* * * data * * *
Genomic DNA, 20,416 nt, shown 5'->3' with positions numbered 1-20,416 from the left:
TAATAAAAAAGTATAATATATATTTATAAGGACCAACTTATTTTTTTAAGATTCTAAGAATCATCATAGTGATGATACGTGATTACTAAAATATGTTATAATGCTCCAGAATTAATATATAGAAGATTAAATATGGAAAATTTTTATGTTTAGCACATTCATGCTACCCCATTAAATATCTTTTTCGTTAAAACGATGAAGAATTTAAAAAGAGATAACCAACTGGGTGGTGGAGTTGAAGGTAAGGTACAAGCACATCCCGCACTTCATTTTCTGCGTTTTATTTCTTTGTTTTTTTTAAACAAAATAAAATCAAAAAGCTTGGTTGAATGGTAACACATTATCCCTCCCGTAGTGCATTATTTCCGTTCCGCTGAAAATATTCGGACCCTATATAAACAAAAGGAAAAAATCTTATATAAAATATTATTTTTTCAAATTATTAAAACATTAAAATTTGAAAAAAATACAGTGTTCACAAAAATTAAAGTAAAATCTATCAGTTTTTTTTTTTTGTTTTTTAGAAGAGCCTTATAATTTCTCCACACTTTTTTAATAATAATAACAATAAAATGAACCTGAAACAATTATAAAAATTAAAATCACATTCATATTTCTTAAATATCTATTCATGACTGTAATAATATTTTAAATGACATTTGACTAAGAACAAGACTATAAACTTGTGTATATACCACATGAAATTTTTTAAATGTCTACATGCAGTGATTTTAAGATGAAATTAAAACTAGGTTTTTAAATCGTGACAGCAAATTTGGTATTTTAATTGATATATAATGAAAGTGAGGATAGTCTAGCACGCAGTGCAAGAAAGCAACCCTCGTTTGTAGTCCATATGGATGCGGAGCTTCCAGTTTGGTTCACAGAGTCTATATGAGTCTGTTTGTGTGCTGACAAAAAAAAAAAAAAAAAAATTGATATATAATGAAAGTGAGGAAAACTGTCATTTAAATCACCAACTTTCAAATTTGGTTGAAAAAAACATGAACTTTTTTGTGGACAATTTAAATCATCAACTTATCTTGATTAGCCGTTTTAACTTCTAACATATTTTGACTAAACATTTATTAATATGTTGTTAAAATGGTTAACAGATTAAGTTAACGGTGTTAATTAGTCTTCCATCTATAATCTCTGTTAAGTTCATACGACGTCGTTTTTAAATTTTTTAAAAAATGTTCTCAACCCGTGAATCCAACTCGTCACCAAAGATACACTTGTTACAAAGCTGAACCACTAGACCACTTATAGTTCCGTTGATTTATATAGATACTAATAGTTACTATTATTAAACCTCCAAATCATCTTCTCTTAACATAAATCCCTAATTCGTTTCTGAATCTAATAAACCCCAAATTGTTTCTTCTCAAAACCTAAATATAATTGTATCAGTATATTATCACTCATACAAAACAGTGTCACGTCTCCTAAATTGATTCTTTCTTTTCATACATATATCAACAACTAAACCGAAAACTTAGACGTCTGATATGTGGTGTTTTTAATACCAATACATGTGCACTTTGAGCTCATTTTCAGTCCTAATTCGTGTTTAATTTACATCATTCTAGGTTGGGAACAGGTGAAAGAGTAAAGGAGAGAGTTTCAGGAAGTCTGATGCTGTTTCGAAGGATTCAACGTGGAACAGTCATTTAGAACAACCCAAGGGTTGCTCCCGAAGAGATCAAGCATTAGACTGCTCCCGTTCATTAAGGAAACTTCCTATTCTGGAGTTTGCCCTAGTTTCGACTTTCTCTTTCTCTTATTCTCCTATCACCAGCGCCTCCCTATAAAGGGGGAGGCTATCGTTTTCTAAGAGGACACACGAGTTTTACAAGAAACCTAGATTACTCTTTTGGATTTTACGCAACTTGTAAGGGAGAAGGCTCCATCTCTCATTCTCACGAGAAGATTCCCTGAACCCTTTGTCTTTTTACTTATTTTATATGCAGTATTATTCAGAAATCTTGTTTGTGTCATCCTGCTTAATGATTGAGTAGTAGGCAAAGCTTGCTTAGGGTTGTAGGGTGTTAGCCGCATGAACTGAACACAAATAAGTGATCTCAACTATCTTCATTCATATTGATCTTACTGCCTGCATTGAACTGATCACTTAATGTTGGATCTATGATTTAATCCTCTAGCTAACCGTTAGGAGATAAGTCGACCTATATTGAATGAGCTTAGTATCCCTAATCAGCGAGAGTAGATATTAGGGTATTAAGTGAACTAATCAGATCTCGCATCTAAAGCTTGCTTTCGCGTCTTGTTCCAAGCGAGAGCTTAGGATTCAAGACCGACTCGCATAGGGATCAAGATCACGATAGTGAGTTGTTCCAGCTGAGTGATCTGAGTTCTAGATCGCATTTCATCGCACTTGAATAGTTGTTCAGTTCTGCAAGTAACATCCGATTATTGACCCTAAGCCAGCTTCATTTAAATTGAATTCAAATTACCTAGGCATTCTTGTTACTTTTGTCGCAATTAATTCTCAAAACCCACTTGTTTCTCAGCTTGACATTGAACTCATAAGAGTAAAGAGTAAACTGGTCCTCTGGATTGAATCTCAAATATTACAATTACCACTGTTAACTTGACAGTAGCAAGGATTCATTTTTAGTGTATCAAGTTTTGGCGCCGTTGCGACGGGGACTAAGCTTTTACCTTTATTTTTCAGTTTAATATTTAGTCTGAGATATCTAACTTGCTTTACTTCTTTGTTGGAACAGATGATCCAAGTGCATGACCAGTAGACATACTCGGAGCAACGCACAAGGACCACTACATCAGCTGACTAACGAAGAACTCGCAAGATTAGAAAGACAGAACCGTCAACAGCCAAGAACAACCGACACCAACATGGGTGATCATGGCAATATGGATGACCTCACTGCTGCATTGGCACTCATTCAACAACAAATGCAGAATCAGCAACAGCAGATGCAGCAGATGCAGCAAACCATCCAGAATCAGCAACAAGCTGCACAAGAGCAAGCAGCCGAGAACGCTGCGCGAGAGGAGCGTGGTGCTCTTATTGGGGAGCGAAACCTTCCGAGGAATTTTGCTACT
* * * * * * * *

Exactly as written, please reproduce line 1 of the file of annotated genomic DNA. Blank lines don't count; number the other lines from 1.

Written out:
Genomic DNA, 20,416 nt, shown 5'->3' with positions numbered 1-20,416 from the left: